Catalytic converters are a vital part of any automotive emission system. These devices use heat to chemically react (catalyze) with harmful emissions like carbon monoxide, nitric oxides and unburnt hydrocarbons and convert them to more inert forms. They've been required on all cars sold in the united states since 1975, and have helped to change the landscape of the automotive industry worldwide.
Catalytic converters were first developed in the 1950s by Eugene Houdry, a French-American engineer. They first entered production for use on automobiles in 1973, and were legislated as mandatory in 1975. Other industries soon jumped on the green wagon, applying converters to practically anything with an engine, including forklifts, generators and battleships.
All catalytic converters function on essentially the same principal. The converter housing contains a grid-like substrate that is designed to reach extremely high heat, finishing the combustion process begun by the engine and vaporizing contaminants. Many converters store excess oxygen from the catalytic process, using it to speed up the reaction under high-stress conditions. The inside of some converters can reach over 1,000 degrees under normal operation, and significantly more under meltdown conditions.
Older converters used a lead pellet design to capture heat, forcing the exhaust to flow through and around the metal balls, which were trapped in a containing matrix. More modern converters use honeycomb-shaped matrices of platinum-palladium alloy, coated with a wash-coat of silica and alumina, which helps increase efficiency. The newest converters use a ceramic honeycomb which lasts longer, is more efficient and contains little or no precious and expensive platinum alloy.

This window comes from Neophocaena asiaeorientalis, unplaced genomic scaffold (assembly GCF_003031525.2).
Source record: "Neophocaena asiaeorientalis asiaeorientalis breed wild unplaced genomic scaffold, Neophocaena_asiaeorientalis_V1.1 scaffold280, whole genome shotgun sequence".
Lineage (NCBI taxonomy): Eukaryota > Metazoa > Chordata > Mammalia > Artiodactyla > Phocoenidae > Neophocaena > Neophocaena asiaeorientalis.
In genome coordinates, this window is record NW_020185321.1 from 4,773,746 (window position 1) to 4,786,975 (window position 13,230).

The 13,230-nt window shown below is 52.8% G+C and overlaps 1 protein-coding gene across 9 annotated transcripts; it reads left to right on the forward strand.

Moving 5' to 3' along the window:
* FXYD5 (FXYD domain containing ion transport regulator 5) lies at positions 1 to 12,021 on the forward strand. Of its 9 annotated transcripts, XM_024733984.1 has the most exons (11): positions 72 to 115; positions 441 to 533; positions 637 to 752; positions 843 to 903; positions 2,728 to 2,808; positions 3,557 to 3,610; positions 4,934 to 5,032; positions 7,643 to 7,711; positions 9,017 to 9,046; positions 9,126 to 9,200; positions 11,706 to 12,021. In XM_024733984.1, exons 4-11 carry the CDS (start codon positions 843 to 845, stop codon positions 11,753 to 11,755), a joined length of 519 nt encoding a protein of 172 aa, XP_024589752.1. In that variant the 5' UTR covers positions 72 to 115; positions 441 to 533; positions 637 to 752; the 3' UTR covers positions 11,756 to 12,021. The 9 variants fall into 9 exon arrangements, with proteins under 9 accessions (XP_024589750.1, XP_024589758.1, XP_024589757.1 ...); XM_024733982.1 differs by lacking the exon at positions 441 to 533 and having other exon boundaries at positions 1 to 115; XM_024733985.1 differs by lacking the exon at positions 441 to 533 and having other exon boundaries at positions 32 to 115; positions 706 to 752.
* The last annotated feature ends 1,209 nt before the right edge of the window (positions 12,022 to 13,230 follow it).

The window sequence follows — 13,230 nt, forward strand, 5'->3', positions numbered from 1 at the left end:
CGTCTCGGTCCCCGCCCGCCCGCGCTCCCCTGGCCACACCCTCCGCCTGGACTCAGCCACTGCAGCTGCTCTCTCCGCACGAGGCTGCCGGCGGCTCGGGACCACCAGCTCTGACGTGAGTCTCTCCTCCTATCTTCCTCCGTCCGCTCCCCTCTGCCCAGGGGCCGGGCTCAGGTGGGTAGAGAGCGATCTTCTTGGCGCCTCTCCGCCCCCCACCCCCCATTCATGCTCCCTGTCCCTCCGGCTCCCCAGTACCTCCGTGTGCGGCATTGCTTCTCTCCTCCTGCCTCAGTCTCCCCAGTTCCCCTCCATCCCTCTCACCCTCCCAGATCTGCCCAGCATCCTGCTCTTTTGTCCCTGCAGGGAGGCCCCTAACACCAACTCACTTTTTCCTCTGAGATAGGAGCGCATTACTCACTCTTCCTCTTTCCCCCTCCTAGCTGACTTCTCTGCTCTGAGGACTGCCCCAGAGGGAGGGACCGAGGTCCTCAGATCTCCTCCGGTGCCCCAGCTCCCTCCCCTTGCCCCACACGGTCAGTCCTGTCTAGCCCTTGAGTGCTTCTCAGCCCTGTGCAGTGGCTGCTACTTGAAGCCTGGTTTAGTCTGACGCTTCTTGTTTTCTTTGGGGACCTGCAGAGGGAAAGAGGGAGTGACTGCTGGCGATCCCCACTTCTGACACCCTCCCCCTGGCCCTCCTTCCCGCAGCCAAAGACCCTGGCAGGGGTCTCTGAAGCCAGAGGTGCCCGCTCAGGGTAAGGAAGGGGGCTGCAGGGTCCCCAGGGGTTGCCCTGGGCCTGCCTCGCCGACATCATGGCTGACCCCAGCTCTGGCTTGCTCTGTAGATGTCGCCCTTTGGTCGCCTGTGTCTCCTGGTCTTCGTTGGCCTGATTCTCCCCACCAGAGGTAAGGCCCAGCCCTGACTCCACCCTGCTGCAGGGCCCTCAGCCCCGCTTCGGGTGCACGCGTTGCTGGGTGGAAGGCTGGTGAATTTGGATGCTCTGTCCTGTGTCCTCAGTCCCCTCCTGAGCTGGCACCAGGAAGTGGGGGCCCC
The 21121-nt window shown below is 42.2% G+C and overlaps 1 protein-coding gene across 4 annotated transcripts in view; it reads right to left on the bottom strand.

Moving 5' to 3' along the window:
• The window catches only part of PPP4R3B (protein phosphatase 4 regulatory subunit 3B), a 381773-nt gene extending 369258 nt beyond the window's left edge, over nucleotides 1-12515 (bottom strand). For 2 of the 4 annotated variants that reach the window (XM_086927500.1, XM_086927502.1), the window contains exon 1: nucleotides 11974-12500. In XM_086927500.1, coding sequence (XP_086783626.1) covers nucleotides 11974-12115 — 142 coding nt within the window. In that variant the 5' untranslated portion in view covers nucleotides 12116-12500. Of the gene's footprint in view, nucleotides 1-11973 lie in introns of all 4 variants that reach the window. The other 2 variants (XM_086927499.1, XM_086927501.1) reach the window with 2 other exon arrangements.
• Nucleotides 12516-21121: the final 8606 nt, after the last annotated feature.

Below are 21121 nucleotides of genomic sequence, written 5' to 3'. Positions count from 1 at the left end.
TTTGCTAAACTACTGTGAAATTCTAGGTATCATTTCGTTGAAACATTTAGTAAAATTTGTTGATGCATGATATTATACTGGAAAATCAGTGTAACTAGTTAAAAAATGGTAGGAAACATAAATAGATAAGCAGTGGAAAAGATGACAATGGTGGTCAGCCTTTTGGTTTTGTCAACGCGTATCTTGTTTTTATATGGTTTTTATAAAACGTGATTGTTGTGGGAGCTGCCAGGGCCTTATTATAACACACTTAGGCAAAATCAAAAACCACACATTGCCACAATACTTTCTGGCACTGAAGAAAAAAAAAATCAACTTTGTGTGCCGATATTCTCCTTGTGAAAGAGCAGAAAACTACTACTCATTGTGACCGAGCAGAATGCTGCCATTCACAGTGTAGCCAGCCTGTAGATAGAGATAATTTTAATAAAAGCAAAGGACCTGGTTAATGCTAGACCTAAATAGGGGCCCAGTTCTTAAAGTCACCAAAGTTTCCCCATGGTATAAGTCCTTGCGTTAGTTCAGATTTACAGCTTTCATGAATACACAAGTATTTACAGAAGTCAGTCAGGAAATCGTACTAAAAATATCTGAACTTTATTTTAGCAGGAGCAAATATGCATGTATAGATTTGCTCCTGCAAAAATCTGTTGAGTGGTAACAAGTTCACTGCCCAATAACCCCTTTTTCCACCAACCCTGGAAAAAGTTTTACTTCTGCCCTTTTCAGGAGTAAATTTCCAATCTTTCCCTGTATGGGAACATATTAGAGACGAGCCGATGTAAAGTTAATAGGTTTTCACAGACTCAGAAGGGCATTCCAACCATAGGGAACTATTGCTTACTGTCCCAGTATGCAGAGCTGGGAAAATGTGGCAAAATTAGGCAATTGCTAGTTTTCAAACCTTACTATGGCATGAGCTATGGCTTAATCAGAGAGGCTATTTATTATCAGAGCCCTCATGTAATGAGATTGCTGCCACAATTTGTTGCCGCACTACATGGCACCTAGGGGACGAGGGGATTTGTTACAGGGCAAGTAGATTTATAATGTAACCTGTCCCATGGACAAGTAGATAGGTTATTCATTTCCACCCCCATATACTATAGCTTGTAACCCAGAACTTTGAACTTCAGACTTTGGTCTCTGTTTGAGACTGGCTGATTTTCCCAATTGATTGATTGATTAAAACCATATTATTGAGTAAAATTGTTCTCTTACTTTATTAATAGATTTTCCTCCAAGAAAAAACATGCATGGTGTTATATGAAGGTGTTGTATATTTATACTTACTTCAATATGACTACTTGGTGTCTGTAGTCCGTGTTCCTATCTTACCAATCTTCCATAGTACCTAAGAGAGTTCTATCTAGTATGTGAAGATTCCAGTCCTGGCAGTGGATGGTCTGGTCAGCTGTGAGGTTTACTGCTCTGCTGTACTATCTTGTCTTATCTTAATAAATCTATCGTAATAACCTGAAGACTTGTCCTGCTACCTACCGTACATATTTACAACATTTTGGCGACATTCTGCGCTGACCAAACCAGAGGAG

Older catalytic converters were very heavy and restrictive, costing precious horsepower in the deficit days of the '70s and reducing fuel mileage by as much as 10 percent. The newest high-flow honeycomb designs, however, flow significantly better than lead-pellet types. Converters often produce harmful emissions of their own: hydrogen sulfide and ammonia are the most common, but some also produce the organic toxin dioxin.
Cash for Cats
Catalytic converter theft is rampant in some areas, since older units contain great quantities of the aforementioned precious metals. A typical catalytic converter contains over $200 worth of platinum, palladium and rhodium. But don't break out the reciprocating saw and retirement plan just yet; according to the EPA, the cost to extract these precious metals from used converters makes recycling them for the platinum only slightly more economical than simply refining more.
- Photo Credit Image by Flickr.com, courtesy of Chris Keating
Why Do You Need a Catalytic Converter?
Practically every car sold in the United States since the mid 1970s has been equipped with a catalytic converter. These exhaust system...
What Are Catalytic Converters Worth?
Every car part has its purpose and the catalytic converter is no different. Designed as a mechanical method of reducing engine emissions...
Resonator Vs. Catalytic Converter
Resonators and catalytic converters are parts that are installed in the exhaust systems of vehicles. When both devices are used properly, they...
What Is the Purpose of a Catalytic Converter?
A catalytic converter is an exhaust emissions device used to lower a vehicle's exhaust emissions output. Similar in size and shape to...
How Hot Does a Catalytic Convertor Get?
The catalytic converter is an important element of a modern vehicle exhaust system. It uses the catalytic action of precious metals to...
Why Does a Car Need Two Catalytic Converters?
Catalytic converters were first put into use in the 1970s in response to the growing pollution problem in cities throughout the U.S....
Why Does My Car Have Multiple Catalytic Converters?
Catalytic converters refer to devices used to reduce emissions in internal combustion engines. Many cars come standard with one catalytic converter. Some...
How to Size a Catalytic Converter
Catalytic converters are essentially ovens that bake harmful exhaust emissions like carbon monoxide, unburned fuels and oxides of nitrogen into more inert...
The Average Cost to Replace a Catalytic Converter
According to the Environmental Protection Agency, a catalytic converter is the single most important pollution control device on your car. Because proper...
What Causes Catalytic Converters to Fail?
Catalytic converters are required in all automobiles by the Environmental Protection Agency. Cars burn fuel that release harmful gases. The catalytic converter...
Metals Used in Catalytic Converters
By weight, catalytic converters are one of the most expensive components on your car. Selling a single pound of the pure palladium...